Sleep Medicine


Sleep Medicine

According to the American Academy of Pediatrics (AAP), children need anywhere from 8-16 hours of sleep a night, depending on their age. Adequate rest is essential for normal growth and development. If your child is struggling to sleep at night, the pediatric neurology team at THINK Neurology for Kids, with office locations in The Woodlands, Katy, Sugar Land, and Austin, Texas, specializes in sleep medicine and can diagnose the cause of the sleep issue and develop an effective treatment plan. To schedule an appointment within a few days, not weeks or months, call the office nearest you or use the online booking button today.

Sleep Medicine Q & A

Why is sleep important for children?

Sleep is important for children because of the health benefits they experience when getting an adequate amount of sleep. These benefits include improved:

  • Behavior
  • Attention
  • Quality of life
  • Learning
  • Memory
  • Physical and mental health

On the flip side, children who don’t get enough sleep are at greater risk of depression, obesity, hypertension, and injuries.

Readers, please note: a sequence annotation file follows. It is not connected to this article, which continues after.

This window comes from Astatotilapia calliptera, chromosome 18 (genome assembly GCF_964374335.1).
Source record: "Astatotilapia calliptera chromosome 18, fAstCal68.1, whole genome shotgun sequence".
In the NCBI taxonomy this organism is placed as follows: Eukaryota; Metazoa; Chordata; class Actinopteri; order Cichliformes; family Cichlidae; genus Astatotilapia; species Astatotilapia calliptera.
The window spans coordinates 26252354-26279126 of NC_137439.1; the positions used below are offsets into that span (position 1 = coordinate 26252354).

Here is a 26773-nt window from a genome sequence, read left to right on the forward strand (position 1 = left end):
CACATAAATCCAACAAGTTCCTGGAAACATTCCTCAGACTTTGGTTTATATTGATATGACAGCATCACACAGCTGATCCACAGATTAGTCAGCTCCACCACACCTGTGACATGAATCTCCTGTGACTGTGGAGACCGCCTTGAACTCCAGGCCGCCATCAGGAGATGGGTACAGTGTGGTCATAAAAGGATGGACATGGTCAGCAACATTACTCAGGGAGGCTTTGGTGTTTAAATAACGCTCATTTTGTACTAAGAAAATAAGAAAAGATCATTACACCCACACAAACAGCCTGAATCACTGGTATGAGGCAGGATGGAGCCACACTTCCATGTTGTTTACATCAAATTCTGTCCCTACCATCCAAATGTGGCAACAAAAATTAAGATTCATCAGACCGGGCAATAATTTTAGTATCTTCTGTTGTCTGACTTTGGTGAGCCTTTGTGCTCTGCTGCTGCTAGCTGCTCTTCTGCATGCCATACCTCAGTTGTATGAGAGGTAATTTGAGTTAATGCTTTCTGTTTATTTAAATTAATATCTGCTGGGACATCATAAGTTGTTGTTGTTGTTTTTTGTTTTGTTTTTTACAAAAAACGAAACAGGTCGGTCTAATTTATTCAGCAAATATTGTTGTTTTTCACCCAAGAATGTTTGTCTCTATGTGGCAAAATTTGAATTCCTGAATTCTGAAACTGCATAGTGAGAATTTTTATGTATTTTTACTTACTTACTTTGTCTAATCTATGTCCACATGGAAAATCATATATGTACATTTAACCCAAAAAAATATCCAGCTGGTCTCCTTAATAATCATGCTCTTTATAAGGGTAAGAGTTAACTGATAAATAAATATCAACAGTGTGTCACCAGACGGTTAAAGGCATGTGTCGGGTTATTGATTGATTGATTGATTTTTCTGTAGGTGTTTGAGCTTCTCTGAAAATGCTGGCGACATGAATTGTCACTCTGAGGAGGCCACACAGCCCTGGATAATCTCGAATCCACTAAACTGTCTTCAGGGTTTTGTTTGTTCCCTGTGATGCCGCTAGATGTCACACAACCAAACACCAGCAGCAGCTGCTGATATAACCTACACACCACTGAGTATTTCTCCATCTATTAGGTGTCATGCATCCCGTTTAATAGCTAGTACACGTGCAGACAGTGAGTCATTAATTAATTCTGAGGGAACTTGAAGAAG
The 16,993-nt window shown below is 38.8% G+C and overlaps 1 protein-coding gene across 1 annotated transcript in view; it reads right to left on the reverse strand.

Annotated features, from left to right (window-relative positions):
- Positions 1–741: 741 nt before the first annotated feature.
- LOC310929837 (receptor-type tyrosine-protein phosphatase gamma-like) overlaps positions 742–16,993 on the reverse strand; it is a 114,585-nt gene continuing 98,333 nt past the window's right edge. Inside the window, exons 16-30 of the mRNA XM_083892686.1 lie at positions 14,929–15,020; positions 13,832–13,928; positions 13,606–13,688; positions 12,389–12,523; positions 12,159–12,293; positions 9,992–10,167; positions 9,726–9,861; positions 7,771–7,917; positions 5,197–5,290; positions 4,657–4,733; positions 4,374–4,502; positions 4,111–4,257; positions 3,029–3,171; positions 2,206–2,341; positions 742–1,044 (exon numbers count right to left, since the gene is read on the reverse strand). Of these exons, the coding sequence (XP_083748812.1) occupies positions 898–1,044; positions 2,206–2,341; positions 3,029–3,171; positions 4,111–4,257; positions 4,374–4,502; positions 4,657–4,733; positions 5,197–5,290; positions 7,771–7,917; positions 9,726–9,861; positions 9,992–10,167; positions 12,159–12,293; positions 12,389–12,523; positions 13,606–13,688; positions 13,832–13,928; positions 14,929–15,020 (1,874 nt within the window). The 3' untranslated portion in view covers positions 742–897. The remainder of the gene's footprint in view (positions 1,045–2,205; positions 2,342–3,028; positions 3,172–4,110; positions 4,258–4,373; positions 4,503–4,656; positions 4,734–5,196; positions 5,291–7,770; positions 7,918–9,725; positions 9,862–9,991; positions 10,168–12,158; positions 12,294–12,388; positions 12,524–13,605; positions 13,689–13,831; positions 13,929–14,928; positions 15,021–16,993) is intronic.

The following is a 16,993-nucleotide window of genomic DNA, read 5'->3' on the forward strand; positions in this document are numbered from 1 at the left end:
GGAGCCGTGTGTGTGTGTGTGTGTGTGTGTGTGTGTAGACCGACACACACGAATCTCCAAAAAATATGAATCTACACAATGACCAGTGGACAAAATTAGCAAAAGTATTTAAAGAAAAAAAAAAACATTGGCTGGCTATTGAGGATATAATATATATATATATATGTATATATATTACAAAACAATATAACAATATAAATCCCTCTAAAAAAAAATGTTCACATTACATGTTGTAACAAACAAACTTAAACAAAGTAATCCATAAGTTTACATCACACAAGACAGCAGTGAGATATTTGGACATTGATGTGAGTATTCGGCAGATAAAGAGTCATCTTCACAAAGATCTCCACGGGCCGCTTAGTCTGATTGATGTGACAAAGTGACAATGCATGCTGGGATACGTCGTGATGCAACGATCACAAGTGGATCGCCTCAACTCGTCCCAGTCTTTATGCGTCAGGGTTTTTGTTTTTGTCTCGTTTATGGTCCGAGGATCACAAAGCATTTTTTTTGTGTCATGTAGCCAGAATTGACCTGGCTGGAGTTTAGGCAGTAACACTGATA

How much sleep does a child need a night?

The amount of sleep a child needs depends on their age. The AAP recommends the following.

  • 4 to 12 months: 12 to 16 hours
  • 1 to 2 years: 11 to 14 hours
  • 3 to 5 years: 10 to 13 hours
  • 6 to 12 years: 9 to 12 hours
  • 13 to 18 years: 8 to 10 hours

Anyone over age 18 should aim for seven to nine hours of sleep a night. 

If your child or teen has difficulty getting and staying asleep, and the lack of sleep is affecting their quality of life, the team at THINK Neurology for Kids can help.

What is sleep medicine?

Sleep medicine is a medical specialty at THINK Neurology for Kids that focuses on understanding the cause of your child’s poor sleeping habits. Then, based on data collected from the evaluation, your child’s doctor devises a plan to improve the quantity and quality of sleep. 

Common sleep disorders that affect children include:

  • Central sleep apnea
  • Obstructive sleep apnea
  • Narcolepsy
  • Parasomnia
  • Delayed sleep phase
  • Restless leg syndrome
  • Behavioral sleep disorders (nightmares, difficulty getting to bed)
  • Sleepwalking

In addition to general health, these sleep disorders may also affect other health conditions such as asthma, autism, or seizure disorders.

What happens during a sleep medicine evaluation?

THINK Neurology for Kids conducts a comprehensive evaluation when you visit the office with concerns about your child’s sleep. Your child’s doctor reviews medical history, as well as sleep routine, and then conducts a physical exam. To better understand the underlying cause of sleeping difficulties, they may suggest a sleep study. 

Based on the information gathered during the evaluation, your child’s doctor may offer suggestions for how to improve your child’s sleeping habits, which may include behavior modification, changes to their sleep routine, or medication. 

**Please check back for information about when Sleep Medicine will be available at THINK Neurology for Kids**